I first noticed West Alley Bar-B-Q a few months ago on the same section of Main Street in downtown Jackson where the short-lived Heavenly Diner was located. The Heavenly Diner didn't just close; it seemingly disappeared, building and all. I was driving down the street looking for it, wondering if I'd lost my mind, when I noticed the banners for West Alley Bar-B-Q near the gravel lot where the Diner had been.
When I pulled up to park beside the building I immediately noticed a man cooking pork shoulders in a couple of barrel cookers appropriately located in the alley beside the restaurant. The building obviously served as a garage in a previous life and since the weather was nice the front bay doors were open, creating an open-air open air juke joint vibe.
The restaurant has a stage and a bar and obviously serves as a nightclub/music venue at night. The daytime atmosphere was relaxed and inviting, making it a pleasant place to grab lunch. The menu also includes other Southern foods like catfish, but I'd already smelled shoulder cooking in the parking lot so I ordered a shoulder plate with beans and slaw.
Everything on the plate was good, although nothing was spectacular. the sauce was a little sweeter than I prefer, but it was used sparingly enough that it wasn't a problem. It was a solid enough meal that combined with the friendly service and sunlight coming through the open bay doors I'll gladly stop back by for another shoulder plate anytime I'm nearby at lunchtime on a pleasant day.
I won't order a rib plate from West Alley again, which is what I tried on my second visit. The cheap cut of spare ribs was tough and relatively flavorless other than the overly sweet sauce it was drenched in. The restaurant is just west of Highway 45, and anytime I'm in Jackson for work I travel the section of highway that takes me north from the area around West Alley past Back Yard Bar-Be-cue and Latham's Meat Company, both of which offer far superior ribs.
Further south of West Alley on Highway 45 I discovered another source of outstanding ribs when I stopped in at the newly-opened Diddy's Bar-B-Que. I had been familiar with the Diddy's name for years due to an intriguing sign I'd noticed for years in an empty lot next to a supermarket on Highway 45 just south of South Side High School.
The sign had always announced that barbecue was available in the lot on Friday and Saturday nights, weather permitting. Naturally I'd always been curious about the set up, but I was never in Jackson on a weekend night to check it out. Then about a month ago I saw that the sign had been changed to announce that Diddy's was moving into a permanent restaurant location a little further down the street just south of the Super Wal-Mart.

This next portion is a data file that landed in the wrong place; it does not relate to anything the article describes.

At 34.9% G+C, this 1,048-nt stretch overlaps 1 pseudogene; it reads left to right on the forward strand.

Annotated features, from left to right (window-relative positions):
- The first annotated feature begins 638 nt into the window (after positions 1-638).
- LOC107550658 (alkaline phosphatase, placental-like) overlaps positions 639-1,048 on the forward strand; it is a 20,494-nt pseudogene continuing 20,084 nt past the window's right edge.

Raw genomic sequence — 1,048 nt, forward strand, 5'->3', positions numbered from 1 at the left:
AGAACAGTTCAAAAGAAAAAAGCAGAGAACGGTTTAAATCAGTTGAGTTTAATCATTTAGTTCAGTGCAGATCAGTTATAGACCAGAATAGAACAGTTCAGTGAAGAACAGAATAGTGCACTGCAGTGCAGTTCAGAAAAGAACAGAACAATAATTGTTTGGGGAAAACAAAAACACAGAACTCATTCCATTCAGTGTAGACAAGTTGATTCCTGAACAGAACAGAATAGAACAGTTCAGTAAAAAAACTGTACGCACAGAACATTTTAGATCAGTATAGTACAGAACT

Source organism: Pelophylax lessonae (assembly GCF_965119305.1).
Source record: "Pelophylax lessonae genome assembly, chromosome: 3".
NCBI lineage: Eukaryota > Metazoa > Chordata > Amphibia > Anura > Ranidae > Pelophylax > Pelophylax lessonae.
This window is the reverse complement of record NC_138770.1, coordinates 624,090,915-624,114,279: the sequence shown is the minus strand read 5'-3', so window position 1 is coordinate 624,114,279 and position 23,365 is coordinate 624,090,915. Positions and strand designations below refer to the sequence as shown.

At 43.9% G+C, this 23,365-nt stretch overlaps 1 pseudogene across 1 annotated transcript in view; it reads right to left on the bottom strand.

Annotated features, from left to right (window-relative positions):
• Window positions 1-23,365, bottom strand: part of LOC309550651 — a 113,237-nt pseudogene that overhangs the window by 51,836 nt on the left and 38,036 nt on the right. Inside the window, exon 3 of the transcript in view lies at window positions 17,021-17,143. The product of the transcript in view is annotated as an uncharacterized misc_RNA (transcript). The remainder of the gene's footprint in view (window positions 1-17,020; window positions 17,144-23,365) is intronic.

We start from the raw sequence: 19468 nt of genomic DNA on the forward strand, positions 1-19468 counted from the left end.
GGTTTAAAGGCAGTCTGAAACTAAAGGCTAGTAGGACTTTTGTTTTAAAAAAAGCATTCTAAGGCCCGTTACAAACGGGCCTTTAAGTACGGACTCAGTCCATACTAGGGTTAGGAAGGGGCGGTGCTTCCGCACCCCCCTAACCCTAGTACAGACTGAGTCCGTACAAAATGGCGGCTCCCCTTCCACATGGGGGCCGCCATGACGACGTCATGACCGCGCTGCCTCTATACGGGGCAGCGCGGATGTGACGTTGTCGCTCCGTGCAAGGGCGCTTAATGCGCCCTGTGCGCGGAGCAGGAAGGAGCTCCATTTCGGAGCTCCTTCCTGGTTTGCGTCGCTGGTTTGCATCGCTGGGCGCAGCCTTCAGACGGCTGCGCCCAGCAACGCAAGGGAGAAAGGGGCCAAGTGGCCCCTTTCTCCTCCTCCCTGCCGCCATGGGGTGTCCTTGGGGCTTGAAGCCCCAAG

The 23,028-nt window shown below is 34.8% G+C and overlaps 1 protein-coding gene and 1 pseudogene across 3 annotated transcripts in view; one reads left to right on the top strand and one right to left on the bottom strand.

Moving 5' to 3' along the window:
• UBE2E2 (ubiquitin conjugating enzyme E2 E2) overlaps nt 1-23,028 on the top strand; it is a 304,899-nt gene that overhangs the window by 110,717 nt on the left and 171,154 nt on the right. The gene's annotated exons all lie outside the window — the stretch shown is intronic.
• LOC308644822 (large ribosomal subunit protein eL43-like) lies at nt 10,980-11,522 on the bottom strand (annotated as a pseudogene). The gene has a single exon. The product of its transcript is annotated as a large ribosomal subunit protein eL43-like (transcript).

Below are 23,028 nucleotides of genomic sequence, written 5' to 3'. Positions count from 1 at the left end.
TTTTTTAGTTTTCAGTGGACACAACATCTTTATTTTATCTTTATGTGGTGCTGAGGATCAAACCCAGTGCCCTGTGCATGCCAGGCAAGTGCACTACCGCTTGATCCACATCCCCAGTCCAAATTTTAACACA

The restaurant wasn't open yet on that day, but on Wednesday I checked back and saw a parking lot full of cars so I pulled in to sample the food at the humble-looking little metal building. I was already confident the food would be pretty good, since the owner wouldn't be opening a restaurant unless he had built up a solid base of customers willing to go to an empty lot on weekend nights to eat his food.
I decided to skip the easier-to-cook shoulder meat and go straight for my ultimate test of a barbecue joint, a dry rib plate with beans and slaw. When I ordered I got hit with a question that threw me off for a minute -- "Ketchup or mayo slaw?" Ketchup slaw? In all my life of Southern eating I'd never heard of ketchup slaw. I ordered the mayo-based with my meal, then thought about it for a second and asked if I could get a small sample of the ketchup slaw.
I normally prefer vinegar or mustard based slaws to ones dominated by mayo. The ketchup slaw had a nice vinegar bite to it, but the sweet ketchup taste that accompanied it made it a little off-putting when eaten by itself while waiting for the rest of my food. I'm not a big fan of ketchup other than using a little of it on foods like French fries and burgers so I wasn't surprised that a serving of cabbage coated with it just seemed wrong to me. But I have friends who love piling ketchup on everything, to the extent of seeking out Canadian ketchup-flavored potato chips, so I could see where some people would love it.
The rib plate with the mayo slaw looked much more like what I was used to. And the beans and slaw on it were pretty standard renditions. The ribs didn't look like they were anything fancy either, until I tore into them. They were incredibly juicy with a deep smoke ring. The meat pulled clean from the bones but still maintained a nice, meaty texture. The outer bark had a delicious pepper flavor. They were everything I look for in great ribs, meaning my dilemma of deciding where to eat ribs when I'm in Jackson just got even more difficult.